Prevalence of Skin Test Reactivity in Patients with Convincing, Vague, and Unacceptable Histories of Penicillin Allergy
Penicillin (PCN) allergy has been vastly overdiagnosed, and too many people are incorrectly labeled as allergic to PCN, which affects their health by preventing the use of -lactam antibiotics. This investigation explores whether taking a careful history can eliminate the need for some to carry the PCN allergy label. A retrospective study of a focused history and PCN skin testing was done in a consecutive sample of a suburban allergy population of 319 patients who had a positive history of PCN allergy. The patients were divided into three groups based on PCN history: convincing, vague, and unacceptable. The convincing group had patients with impressive histories of PCN allergy likely to be immunoglobulin E-mediated. The vague group had unimpressive but plausible histories of PCN allergy. The unacceptable group were those patients with the PCN-allergic label who were either never exposed to PCN or the PCN reaction was too far-fetched to be believable. Out of 319 patients with a positive PCN allergy history, 135 (42.3%) patients were classified as convincing, 150 (47%) patients were classified as vague, and 34 (10.7%) patients were classified as unacceptable. Positive PCN skin tests were found in 19 of 135 (14.1%) patients in the convincing group, in 10 of 150 (6.7%) patients in the vague group, and 0 of 34 (0%) patients in the unacceptable group. The finding that 6.7% of patients with a vague PCN allergy history had positive skin tests suggests that skin testing is necessary in this group. The PCN allergic label in the unacceptable group had been unchallenged by 33 primary care physicians and 9 allergists. This study suggests that physician acceptance of unwarranted PCN-allergic labels is not uncommon, and that such labels can be removed without skin testing.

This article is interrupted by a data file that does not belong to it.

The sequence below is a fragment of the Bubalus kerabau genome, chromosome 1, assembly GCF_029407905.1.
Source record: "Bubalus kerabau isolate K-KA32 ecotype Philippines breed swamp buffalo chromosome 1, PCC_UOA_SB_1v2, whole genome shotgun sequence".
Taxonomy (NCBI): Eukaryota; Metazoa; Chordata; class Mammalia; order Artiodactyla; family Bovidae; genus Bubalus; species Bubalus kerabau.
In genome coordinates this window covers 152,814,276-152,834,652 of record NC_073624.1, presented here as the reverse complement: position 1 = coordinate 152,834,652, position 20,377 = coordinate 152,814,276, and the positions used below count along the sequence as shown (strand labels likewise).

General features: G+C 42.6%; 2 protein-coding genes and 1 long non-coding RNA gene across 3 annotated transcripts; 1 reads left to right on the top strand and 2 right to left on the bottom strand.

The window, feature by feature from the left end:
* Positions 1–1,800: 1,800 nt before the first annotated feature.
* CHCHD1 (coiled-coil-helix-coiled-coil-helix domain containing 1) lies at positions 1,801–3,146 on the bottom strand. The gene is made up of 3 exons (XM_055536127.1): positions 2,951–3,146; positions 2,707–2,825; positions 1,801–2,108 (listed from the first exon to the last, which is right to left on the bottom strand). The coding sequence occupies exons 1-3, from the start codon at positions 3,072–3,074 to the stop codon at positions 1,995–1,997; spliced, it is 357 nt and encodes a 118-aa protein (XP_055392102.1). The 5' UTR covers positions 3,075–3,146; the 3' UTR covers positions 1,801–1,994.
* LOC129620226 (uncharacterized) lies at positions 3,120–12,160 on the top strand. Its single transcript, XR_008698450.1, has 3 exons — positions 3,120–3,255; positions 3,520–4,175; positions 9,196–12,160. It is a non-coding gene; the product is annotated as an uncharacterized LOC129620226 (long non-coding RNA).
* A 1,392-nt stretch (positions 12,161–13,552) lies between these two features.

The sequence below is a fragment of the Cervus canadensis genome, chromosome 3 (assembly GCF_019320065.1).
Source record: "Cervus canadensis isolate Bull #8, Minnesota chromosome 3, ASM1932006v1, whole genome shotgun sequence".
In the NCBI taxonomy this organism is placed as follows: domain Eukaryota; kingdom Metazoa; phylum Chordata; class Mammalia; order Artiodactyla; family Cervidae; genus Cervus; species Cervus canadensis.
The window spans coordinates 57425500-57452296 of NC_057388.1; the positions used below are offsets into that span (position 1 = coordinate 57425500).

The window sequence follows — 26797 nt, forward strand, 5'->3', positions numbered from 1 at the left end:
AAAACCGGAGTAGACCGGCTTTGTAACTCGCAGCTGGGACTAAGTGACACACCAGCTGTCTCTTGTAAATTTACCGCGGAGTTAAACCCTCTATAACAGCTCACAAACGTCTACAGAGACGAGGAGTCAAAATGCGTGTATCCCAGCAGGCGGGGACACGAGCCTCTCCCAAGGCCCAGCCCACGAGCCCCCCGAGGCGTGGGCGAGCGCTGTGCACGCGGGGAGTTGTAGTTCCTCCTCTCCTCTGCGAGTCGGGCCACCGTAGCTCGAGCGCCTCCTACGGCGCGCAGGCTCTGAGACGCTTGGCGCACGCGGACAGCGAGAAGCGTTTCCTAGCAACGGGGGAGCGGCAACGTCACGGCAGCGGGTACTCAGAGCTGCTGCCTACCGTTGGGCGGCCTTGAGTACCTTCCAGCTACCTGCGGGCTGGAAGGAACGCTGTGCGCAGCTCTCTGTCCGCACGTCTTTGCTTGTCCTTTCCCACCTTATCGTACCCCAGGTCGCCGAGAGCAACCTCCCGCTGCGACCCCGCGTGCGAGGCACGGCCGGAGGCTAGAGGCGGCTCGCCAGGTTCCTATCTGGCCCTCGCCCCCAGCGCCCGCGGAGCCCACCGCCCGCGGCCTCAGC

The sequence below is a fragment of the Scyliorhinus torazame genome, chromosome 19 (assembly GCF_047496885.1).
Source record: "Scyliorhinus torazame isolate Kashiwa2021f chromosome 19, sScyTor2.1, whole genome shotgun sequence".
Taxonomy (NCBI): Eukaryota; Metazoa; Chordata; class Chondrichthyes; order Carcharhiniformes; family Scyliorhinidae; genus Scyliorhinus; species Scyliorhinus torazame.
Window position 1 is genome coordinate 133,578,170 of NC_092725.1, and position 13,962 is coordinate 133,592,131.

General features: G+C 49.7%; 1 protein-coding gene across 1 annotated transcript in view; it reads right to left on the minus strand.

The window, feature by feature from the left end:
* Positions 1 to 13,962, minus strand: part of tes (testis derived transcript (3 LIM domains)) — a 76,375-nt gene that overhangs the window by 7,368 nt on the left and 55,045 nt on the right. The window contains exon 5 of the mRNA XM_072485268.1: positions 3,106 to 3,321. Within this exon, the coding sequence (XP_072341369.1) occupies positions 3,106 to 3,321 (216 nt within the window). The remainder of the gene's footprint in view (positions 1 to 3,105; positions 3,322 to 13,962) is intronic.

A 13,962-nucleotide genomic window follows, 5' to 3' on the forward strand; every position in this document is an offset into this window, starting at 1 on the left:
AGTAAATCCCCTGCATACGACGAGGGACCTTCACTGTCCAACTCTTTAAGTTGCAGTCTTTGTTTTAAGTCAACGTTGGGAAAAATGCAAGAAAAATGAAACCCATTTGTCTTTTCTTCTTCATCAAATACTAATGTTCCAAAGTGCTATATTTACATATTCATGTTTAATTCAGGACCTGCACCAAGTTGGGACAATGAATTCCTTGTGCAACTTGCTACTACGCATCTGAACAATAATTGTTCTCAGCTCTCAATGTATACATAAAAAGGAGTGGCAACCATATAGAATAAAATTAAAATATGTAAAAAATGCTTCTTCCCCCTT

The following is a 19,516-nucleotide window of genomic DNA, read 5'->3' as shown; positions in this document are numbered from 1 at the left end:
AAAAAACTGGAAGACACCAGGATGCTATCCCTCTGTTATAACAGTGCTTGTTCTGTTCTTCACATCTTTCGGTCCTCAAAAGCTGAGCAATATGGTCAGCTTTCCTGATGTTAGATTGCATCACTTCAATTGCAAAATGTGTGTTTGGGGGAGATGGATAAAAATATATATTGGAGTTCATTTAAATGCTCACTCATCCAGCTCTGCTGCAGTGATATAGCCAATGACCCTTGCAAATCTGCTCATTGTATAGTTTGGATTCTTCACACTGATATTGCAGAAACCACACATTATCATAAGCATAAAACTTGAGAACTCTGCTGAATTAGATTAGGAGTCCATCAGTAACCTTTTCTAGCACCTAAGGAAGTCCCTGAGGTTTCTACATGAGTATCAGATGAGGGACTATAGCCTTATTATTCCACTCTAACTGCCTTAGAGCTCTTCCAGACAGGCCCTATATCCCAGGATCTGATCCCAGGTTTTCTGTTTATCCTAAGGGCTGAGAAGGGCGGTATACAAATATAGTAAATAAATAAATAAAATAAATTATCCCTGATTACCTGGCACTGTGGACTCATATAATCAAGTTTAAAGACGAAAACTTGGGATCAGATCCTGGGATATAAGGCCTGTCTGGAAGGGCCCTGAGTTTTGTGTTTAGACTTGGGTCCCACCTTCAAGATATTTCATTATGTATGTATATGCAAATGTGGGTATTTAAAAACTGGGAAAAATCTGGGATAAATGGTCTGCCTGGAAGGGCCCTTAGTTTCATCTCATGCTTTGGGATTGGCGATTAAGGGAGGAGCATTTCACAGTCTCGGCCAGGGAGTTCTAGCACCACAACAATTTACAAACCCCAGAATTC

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Document Type: Research Article
Publication date: January 1, 2005
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